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  • Silver-Spotted Skipper - (Epargyreis clarus)

    Silver-Spotted Skipper - (Epargyreis clarus)

    Silver-Spotted Skippers are fast little butterflies that can be found warming itself with open wings at sunrise.

    Staff Writer (8/25/2017): This ubiquitous skipper can be found in a diverse variety of habitats. They are very common everywhere in eastern North America, but are more likely to be seen in the mountainous regions on the west side of the continent.

    The Silver-Spotted Skipper is mostly a mottled brown color, but when its wings are closed (up), a large white-silver patch can easily be seen on the lower hindwings. If their wings are open (flat), a yellow band running parallel to the body can be seen on both forewings. As a Skipper, this butterfly's antennae are slightly bent or curved at the tips, not completely stiff and straight.

    The larvae are known to feed on wisteria plants, locust trees and legumes like soybeans and peas. Adults can be seen in daytime, taking in the morning sun.

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    Details of the:
    Silver-Spotted Skipper

    Category: Butterfly or Moth
    Common name: Silver-Spotted Skipper
    Scientific Name: Epargyreis clarus

      Kingdom: Animalia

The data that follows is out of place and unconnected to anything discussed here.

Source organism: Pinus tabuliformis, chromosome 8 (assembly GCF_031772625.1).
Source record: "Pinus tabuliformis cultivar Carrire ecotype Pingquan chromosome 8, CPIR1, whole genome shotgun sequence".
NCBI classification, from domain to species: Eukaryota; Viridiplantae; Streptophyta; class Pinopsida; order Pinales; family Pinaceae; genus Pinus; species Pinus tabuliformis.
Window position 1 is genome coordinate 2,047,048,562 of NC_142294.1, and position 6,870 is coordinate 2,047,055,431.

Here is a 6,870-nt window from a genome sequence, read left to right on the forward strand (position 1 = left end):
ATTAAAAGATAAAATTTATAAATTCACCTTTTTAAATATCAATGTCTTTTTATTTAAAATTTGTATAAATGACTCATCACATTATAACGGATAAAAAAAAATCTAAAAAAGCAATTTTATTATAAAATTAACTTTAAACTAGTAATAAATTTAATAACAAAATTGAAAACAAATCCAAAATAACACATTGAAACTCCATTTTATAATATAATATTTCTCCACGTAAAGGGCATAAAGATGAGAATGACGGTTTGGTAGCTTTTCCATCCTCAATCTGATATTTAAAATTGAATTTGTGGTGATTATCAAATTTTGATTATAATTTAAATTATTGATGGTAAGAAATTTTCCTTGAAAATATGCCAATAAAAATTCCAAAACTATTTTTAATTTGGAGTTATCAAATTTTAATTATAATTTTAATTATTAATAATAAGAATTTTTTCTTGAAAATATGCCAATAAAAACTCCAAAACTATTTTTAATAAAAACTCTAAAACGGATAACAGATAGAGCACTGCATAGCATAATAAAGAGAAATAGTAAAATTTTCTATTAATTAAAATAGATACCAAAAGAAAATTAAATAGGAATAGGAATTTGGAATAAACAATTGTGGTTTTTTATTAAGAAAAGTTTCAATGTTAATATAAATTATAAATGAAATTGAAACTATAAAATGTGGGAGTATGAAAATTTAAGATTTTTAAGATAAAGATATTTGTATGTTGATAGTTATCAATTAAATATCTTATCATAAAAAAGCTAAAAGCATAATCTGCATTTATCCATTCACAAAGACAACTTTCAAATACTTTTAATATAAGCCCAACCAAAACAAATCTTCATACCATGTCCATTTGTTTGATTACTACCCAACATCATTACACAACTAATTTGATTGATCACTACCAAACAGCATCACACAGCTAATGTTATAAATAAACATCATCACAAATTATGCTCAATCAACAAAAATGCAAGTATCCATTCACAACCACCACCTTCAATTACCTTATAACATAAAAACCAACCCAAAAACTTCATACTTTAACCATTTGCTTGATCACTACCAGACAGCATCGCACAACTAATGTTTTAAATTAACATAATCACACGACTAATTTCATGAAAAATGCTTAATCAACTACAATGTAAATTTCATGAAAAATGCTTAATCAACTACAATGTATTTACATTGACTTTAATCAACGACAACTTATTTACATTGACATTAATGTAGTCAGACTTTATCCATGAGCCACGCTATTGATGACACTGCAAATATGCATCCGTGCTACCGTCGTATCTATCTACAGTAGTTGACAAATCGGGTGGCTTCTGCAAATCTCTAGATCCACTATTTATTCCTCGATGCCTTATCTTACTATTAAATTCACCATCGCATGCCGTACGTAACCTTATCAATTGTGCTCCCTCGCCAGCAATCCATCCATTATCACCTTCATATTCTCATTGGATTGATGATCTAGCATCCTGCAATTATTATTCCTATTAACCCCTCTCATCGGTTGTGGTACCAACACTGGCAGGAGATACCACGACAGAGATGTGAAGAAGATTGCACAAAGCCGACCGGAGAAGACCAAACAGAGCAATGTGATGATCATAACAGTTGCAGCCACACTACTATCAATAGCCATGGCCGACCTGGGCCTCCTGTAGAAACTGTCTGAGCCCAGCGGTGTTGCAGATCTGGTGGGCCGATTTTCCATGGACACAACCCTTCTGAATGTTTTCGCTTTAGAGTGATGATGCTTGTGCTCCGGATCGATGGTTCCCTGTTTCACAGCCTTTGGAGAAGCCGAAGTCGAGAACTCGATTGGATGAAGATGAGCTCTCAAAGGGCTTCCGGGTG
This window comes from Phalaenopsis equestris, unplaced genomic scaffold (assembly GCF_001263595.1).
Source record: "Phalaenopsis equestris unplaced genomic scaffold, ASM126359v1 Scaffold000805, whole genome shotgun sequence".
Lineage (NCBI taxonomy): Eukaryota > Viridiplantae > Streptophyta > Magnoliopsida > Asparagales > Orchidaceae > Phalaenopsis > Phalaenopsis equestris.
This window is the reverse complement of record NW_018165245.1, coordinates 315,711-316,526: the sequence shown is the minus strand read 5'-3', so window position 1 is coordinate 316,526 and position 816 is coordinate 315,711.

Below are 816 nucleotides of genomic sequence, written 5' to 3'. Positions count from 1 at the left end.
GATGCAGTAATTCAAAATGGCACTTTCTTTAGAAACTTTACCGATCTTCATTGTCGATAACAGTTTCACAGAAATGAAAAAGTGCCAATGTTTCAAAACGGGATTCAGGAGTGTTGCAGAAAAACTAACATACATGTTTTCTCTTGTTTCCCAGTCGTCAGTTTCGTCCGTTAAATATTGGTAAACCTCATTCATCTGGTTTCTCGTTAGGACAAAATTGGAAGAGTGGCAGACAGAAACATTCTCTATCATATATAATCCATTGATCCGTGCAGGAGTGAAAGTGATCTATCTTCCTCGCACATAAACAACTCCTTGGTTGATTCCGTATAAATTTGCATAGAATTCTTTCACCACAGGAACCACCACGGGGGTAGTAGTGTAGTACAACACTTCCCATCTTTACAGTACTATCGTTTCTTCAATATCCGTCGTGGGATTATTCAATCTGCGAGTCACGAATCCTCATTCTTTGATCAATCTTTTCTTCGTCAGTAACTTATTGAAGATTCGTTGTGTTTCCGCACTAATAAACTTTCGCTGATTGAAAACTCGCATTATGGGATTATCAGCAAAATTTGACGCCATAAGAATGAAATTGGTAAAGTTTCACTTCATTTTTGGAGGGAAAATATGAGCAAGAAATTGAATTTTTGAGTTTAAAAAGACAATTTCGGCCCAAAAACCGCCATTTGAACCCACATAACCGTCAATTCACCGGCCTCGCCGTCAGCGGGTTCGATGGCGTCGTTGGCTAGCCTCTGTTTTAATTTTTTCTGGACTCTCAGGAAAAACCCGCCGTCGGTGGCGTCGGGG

Phylum: Arthropoda
        Class: Insecta
         Order: Lepidoptera
          Family: Hesperiidae
           Genus: Epargyreis
            Species: clarus

    Size (Adult, Length): 43mm to 67mm (1.69in to 2.64in)

    Identifying Colors: brown; white; black; yellow; orange

    Additional Descriptors: flying

    North American Reach (Though Not Limited To*): Alabama; Alaska; Arizona; Arkansas; California; Colorado; Connecticut; Delaware; Florida; Georgia; Hawaii; Idaho; Illinois; Indiana; Iowa; Kansas; Kentucky; Louisiana; Maine; Maryland; Massachusetts; Michigan; Minnesota; Mississippi; Missouri; Montana; Nebraska; Nevada; New Hampshire; New Jersey; New Mexico; New York; North Carolina; North Dakota; Ohio; Oklahoma; Oregon; Pennsylvania; Rhode Island; South Carolina; South Dakota; Tennessee; Texas; Utah; Vermont; Virginia; Washington; West Virginia; Wisconsin; Wyoming; Alberta; British Columbia; Manitoba; New Brunswick; Newfoundland and Labrador; Nova Scotia; Ontario; Prince Edward Island; Quebec; Saskatchewan; Mexico

    * Keep in mind that an insect's reach is not limited by lines on a map and therefore may appear in areas/regions/states beyond those listed above.

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